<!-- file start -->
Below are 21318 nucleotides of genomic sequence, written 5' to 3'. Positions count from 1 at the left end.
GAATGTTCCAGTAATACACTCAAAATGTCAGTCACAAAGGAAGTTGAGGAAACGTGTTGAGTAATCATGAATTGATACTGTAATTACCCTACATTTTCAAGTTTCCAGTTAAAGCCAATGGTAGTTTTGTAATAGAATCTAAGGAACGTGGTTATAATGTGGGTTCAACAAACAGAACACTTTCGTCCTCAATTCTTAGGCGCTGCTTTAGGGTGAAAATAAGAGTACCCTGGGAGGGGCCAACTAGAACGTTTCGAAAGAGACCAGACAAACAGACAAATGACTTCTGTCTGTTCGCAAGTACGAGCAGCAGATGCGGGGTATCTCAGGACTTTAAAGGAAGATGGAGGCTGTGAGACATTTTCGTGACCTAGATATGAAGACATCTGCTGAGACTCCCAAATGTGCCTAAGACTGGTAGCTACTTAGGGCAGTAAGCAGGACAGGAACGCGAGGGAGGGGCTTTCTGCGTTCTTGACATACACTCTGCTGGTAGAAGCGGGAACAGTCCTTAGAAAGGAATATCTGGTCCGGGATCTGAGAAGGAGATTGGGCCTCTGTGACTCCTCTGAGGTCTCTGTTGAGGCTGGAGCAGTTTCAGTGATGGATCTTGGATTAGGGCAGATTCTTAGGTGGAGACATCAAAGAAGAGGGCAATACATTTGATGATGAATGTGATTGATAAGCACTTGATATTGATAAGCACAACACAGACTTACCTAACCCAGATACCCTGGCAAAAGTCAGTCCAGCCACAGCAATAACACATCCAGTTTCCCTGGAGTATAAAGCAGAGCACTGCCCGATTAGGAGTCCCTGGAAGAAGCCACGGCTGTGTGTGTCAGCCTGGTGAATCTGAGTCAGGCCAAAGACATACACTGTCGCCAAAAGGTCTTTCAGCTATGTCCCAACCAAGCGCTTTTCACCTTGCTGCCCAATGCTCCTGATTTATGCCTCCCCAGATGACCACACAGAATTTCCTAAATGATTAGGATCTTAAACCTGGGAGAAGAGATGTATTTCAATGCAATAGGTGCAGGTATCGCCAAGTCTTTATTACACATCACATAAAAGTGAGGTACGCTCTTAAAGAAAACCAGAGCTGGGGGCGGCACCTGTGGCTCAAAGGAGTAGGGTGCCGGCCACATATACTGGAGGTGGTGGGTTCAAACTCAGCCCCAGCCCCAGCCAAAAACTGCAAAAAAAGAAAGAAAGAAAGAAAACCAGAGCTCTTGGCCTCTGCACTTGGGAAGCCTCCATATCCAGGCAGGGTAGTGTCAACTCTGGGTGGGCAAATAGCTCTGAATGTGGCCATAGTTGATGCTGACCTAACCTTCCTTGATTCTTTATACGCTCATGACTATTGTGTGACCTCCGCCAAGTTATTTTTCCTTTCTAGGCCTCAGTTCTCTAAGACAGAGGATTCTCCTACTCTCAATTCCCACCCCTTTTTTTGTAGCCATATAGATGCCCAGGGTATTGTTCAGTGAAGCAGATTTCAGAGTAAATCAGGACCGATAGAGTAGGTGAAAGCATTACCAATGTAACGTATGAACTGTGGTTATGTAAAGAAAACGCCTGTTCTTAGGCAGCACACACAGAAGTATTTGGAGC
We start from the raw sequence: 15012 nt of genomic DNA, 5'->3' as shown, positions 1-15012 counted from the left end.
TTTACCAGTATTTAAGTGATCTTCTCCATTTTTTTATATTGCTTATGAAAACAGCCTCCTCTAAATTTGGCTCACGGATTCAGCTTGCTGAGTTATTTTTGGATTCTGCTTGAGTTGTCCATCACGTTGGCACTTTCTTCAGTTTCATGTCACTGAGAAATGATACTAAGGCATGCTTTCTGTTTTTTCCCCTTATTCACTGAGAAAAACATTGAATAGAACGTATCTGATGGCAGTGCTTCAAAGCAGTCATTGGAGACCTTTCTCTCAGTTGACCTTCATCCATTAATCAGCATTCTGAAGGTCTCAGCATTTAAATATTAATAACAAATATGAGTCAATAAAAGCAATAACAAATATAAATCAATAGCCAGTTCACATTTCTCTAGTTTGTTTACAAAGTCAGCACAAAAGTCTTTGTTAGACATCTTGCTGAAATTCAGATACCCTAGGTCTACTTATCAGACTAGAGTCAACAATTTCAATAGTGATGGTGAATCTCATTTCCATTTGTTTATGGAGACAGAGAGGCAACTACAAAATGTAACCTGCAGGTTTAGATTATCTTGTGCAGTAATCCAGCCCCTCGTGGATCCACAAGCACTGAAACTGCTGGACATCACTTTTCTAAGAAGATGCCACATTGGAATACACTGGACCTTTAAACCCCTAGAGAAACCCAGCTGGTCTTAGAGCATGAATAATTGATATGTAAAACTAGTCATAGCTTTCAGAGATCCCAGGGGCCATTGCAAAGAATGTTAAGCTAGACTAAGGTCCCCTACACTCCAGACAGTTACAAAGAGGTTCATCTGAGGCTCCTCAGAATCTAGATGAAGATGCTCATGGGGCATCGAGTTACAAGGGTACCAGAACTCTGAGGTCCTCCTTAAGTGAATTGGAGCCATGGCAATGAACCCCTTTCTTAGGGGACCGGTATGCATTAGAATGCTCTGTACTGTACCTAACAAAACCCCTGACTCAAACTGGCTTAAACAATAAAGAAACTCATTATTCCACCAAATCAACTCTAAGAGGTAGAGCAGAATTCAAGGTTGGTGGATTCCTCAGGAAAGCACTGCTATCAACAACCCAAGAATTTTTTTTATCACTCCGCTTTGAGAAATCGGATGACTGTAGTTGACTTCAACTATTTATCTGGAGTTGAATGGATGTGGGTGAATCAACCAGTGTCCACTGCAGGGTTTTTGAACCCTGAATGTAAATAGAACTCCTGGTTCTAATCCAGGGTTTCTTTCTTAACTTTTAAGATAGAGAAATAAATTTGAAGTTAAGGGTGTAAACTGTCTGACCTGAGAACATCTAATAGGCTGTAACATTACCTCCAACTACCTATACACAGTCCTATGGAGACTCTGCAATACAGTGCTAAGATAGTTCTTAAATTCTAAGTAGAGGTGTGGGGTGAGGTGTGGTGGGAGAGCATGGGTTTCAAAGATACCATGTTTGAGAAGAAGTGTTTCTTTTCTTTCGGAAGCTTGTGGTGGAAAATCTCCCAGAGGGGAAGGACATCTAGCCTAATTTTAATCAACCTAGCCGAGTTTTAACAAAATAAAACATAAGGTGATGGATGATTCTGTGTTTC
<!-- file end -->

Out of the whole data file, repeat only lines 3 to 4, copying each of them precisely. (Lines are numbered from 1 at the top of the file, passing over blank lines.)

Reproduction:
We start from the raw sequence: 15012 nt of genomic DNA, 5'->3' as shown, positions 1-15012 counted from the left end.
TTTACCAGTATTTAAGTGATCTTCTCCATTTTTTTATATTGCTTATGAAAACAGCCTCCTCTAAATTTGGCTCACGGATTCAGCTTGCTGAGTTATTTTTGGATTCTGCTTGAGTTGTCCATCACGTTGGCACTTTCTTCAGTTTCATGTCACTGAGAAATGATACTAAGGCATGCTTTCTGTTTTTTCCCCTTATTCACTGAGAAAAACATTGAATAGAACGTATCTGATGGCAGTGCTTCAAAGCAGTCATTGGAGACCTTTCTCTCAGTTGACCTTCATCCATTAATCAGCATTCTGAAGGTCTCAGCATTTAAATATTAATAACAAATATGAGTCAATAAAAGCAATAACAAATATAAATCAATAGCCAGTTCACATTTCTCTAGTTTGTTTACAAAGTCAGCACAAAAGTCTTTGTTAGACATCTTGCTGAAATTCAGATACCCTAGGTCTACTTATCAGACTAGAGTCAACAATTTCAATAGTGATGGTGAATCTCATTTCCATTTGTTTATGGAGACAGAGAGGCAACTACAAAATGTAACCTGCAGGTTTAGATTATCTTGTGCAGTAATCCAGCCCCTCGTGGATCCACAAGCACTGAAACTGCTGGACATCACTTTTCTAAGAAGATGCCACATTGGAATACACTGGACCTTTAAACCCCTAGAGAAACCCAGCTGGTCTTAGAGCATGAATAATTGATATGTAAAACTAGTCATAGCTTTCAGAGATCCCAGGGGCCATTGCAAAGAATGTTAAGCTAGACTAAGGTCCCCTACACTCCAGACAGTTACAAAGAGGTTCATCTGAGGCTCCTCAGAATCTAGATGAAGATGCTCATGGGGCATCGAGTTACAAGGGTACCAGAACTCTGAGGTCCTCCTTAAGTGAATTGGAGCCATGGCAATGAACCCCTTTCTTAGGGGACCGGTATGCATTAGAATGCTCTGTACTGTACCTAACAAAACCCCTGACTCAAACTGGCTTAAACAATAAAGAAACTCATTATTCCACCAAATCAACTCTAAGAGGTAGAGCAGAATTCAAGGTTGGTGGATTCCTCAGGAAAGCACTGCTATCAACAACCCAAGAATTTTTTTTATCACTCCGCTTTGAGAAATCGGATGACTGTAGTTGACTTCAACTATTTATCTGGAGTTGAATGGATGTGGGTGAATCAACCAGTGTCCACTGCAGGGTTTTTGAACCCTGAATGTAAATAGAACTCCTGGTTCTAATCCAGGGTTTCTTTCTTAACTTTTAAGATAGAGAAATAAATTTGAAGTTAAGGGTGTAAACTGTCTGACCTGAGAACATCTAATAGGCTGTAACATTACCTCCAACTACCTATACACAGTCCTATGGAGACTCTGCAATACAGTGCTAAGATAGTTCTTAAATTCTAAGTAGAGGTGTGGGGTGAGGTGTGGTGGGAGAGCATGGGTTTCAAAGATACCATGTTTGAGAAGAAGTGTTTCTTTTCTTTCGGAAGCTTGTGGTGGAAAATCTCCCAGAGGGGAAGGACATCTAGCCTAATTTTAATCAACCTAGCCGAGTTTTAACAAAATAAAACATAAGGTGATGGATGATTCTGTGTTTC